President Obama, who needs TPA in order to complete ongoing negotiations on the TransPacific Partnership, earlier this week called Sen. Hatch urging him to reach a deal with Sen. Wyden. The Finance chairman said he believes Sen. Wyden wants a deal as well. And in fact, Sen. Wyden has asked Sen. Hatch to move a little bit more in his direction so they can finish the bill. While he has already “given him a lot,” Sen. Hatch told reporters he will “do my best to find something that will bring him on board without ruining the bill.”
Does that sound like Wyden is looking for “a path to yes”? It does to me.
TPP, Increasing Billionaires’ Wealth and Obama’s Clintonian “Legacy”
The Inside U.S. Trade piece goes on to say how important TPP is for Obama and his “legacy”:
In remarks to the American Apparel and Footwear Association, the Finance chairman [Sen. Orrin Hatch] said President Obama desperately needs a “legacy” issue. The two trade deals that the Administration is negotiating – the TPP and the TransAtlantic Trade and Investment Partnership – could be that legacy.
He’s right. As I’ve written many times, Obama had four “legacy wants” coming into office, at least on the economic side:
1. Health care “reform” — a privatized alternative to Medicare expansion (i.e., no possibility of Medicare for those under 65).
2. A “grand bargain” in which social insurance benefits are rolled back.
3. Plentiful oil and gas, along with passage of the Keystone Pipeline (KXL).
4. Passage of the Trans-Pacific Partnership (TPP) trade agreement.
He has two — #1 and #3 — in spectacular fashion (KXL has been mooted by the many mini-Keystones and by oil trains). Obama may yet get #2 (let’s watch those budgets and Pelosi-supported Medicare cuts in the “doc fix” bill). And Ron Wyden holds the key to #4, TPP, which comes just as Obama is close to leaving office.
What did Bill Clinton do as his own “legacy” before leaving office?
On December 21, 2000 [his last full month in office], President Bill Clinton signed a bill called the Commodities Futures Modernization Act. This law ensured that derivatives could not be regulated, setting the stage for the financial crisis. Just two months later, on February 5, 2001, Clinton received $125,000 from Morgan Stanley, in the form of a payment for a speech Clinton gave for the company in New York City. A few weeks later, Credit Suisse also hired Clinton for a speech, at a $125,000 speaking fee, also in New York. It turns out, Bill Clinton could make a lot of money, for not very much work.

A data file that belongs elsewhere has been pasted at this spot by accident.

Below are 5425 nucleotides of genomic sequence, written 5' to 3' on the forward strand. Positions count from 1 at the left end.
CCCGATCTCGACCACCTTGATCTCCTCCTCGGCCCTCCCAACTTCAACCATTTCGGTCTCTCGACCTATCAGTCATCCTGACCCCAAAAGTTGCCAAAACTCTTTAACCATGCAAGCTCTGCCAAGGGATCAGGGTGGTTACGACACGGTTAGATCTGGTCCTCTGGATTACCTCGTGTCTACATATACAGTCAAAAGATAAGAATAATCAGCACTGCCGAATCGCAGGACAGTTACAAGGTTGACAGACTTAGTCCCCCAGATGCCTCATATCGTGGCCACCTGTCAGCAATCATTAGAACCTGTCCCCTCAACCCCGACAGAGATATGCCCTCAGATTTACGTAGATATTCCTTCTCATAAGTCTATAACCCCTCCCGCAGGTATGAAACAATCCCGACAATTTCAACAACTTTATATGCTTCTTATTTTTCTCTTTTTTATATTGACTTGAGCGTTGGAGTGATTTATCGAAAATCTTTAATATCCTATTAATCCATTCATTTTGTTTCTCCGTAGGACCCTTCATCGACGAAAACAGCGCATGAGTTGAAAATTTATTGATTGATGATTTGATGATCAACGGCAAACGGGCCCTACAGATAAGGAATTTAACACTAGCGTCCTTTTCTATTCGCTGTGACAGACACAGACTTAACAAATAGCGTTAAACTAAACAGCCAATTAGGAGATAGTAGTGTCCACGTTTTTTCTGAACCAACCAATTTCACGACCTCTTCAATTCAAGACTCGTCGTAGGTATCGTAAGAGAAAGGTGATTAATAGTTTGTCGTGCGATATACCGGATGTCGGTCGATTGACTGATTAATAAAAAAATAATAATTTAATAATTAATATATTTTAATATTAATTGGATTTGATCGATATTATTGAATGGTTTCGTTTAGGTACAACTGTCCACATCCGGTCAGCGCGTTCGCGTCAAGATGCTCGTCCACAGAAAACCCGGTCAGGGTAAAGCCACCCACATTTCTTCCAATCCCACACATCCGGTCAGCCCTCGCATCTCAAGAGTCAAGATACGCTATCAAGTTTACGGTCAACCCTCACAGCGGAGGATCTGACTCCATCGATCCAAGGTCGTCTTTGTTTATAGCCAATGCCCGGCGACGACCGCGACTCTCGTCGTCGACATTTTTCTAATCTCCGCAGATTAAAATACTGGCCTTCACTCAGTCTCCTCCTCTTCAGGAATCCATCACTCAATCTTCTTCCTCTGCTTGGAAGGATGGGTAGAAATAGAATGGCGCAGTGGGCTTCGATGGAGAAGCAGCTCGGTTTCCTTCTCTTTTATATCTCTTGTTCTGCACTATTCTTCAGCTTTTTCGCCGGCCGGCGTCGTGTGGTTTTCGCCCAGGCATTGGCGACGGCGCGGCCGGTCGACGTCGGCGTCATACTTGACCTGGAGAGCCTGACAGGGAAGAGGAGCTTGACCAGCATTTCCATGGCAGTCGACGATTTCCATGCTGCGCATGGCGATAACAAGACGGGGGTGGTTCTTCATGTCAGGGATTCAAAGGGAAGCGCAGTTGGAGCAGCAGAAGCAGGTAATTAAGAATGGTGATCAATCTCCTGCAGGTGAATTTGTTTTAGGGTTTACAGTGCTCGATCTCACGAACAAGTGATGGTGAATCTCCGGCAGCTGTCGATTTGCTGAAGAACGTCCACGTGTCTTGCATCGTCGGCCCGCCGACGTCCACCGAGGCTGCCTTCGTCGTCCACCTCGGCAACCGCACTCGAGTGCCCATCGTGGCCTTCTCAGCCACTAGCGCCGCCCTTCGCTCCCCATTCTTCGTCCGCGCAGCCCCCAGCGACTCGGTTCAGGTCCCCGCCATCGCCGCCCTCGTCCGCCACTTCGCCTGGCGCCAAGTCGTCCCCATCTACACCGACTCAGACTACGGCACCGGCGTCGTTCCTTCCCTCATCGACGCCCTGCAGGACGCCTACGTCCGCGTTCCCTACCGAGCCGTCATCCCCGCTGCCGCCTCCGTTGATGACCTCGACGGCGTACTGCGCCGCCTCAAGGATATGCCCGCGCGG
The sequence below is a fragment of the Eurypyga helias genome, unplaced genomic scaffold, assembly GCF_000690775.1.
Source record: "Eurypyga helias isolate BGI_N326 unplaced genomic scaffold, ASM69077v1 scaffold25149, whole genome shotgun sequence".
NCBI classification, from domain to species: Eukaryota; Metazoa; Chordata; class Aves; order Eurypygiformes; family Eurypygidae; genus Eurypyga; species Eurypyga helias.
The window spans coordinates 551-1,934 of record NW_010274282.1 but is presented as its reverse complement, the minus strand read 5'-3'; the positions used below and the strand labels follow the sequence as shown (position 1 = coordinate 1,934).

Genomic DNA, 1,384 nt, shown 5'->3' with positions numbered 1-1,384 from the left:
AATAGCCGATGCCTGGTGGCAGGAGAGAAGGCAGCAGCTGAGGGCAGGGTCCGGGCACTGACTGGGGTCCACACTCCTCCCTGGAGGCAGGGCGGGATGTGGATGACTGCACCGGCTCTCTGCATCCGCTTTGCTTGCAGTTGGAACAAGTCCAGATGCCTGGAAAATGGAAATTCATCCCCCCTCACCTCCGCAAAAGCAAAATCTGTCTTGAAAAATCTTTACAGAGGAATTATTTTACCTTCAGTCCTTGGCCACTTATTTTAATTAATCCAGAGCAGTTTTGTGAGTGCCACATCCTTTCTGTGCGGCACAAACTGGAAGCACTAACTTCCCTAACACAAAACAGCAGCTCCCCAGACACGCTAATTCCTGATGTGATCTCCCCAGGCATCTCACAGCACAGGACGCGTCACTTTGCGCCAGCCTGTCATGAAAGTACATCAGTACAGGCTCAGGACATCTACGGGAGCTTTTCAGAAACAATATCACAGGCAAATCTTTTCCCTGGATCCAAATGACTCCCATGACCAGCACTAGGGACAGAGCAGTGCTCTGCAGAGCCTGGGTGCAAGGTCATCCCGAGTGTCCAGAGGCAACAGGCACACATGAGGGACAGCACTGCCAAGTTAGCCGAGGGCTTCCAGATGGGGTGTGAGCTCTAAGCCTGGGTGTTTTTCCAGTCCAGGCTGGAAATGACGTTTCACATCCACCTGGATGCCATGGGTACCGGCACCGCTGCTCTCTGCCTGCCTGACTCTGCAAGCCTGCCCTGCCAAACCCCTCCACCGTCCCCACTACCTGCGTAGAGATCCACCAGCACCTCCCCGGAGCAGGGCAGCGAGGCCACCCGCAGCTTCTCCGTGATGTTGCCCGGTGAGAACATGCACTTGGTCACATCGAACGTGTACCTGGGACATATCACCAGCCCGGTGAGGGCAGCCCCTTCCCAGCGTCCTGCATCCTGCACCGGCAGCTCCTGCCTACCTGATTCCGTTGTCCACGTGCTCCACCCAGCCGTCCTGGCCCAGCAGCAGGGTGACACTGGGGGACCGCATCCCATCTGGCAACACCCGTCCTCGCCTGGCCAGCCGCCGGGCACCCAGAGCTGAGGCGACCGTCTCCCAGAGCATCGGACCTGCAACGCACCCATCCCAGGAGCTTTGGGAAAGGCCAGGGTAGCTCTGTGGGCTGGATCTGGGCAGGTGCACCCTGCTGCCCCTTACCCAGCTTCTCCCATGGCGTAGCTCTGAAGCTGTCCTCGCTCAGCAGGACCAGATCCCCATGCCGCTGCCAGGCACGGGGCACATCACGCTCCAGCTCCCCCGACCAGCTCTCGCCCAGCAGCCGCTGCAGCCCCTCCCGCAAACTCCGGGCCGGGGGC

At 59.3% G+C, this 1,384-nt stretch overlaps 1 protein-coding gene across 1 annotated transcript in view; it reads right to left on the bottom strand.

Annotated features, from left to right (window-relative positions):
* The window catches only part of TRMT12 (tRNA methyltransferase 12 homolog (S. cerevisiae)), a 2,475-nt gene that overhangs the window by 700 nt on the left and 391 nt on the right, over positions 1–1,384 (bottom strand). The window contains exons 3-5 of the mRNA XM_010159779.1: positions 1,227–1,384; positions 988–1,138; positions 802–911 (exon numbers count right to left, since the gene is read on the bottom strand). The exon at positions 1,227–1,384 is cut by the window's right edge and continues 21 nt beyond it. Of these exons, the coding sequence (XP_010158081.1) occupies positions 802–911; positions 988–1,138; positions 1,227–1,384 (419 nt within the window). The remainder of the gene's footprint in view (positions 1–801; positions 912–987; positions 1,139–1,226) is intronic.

Whether he intends it or not, Obama could guarantee himself and his family a Clintonian post-presidency with passage of the global billionaires’ highest priority, TPP. Sometimes you only need to fool people some of the time, if it’s the right people at the right time. One can always apologize “on reflection” — as Bill Clinton did about “free trade” and Haiti — after it’s too late to roll back the damage or uncash the paychecks. (The question of whether these men are fooling themselves along with the rest of us is beyond the scope of this discussion; but it offers much food for thought.)
Will Progressives Punish Ron Wyden for Enabling TPP?
This is where the progressive rubber meets the Democratic Party road. There’s no question in any real progressive mind that TPP is not just evil but spectacularly evil. It will do what NAFTA did — but in 20 countries, not just three. And it will pave the way for a deal with Europe that will double that damage and then some. (My own writing on NAFTA, TPP and “free trade” is collected here.)
Progressives, however, often have a blind spot for the Democratic Party, and especially for their “allies” within it. So let me put this plainly. This is about power, and winning, on the most important wealth distribution issue of the day. Progressives can punish Ron Wyden for even considering this deal — can tarnish his own “legacy” now — in order to back him away from “a path to yes.” Or they can get played, again, by one of “their (supposed) own.” Which will it be — victory, or another unfortunate (but self-imposed) defeat? Do we go soft on Wyden or not?
NAFTA Was Signed in 1994; Its Damage Is With Us Today
TPP (and TTIP, the trans-Atlantic version), if signed, will do like damage when your infant daughter is an adult with children of her own. Only the billionaires who want this badly — and their enablers — will benefit.
WFP of Oregon is taking Wyden on. Will the larger groups do the same? And if they do, will they kiss his feet before asking him nicely to stop? Or will they be forceful enough to make him stop?
These aren’t rhetorical questions. Our children’s economic future is literally in Ron Wyden’s hands. Will progressives be effective enough to stop him? Or play too nice to win when it counts?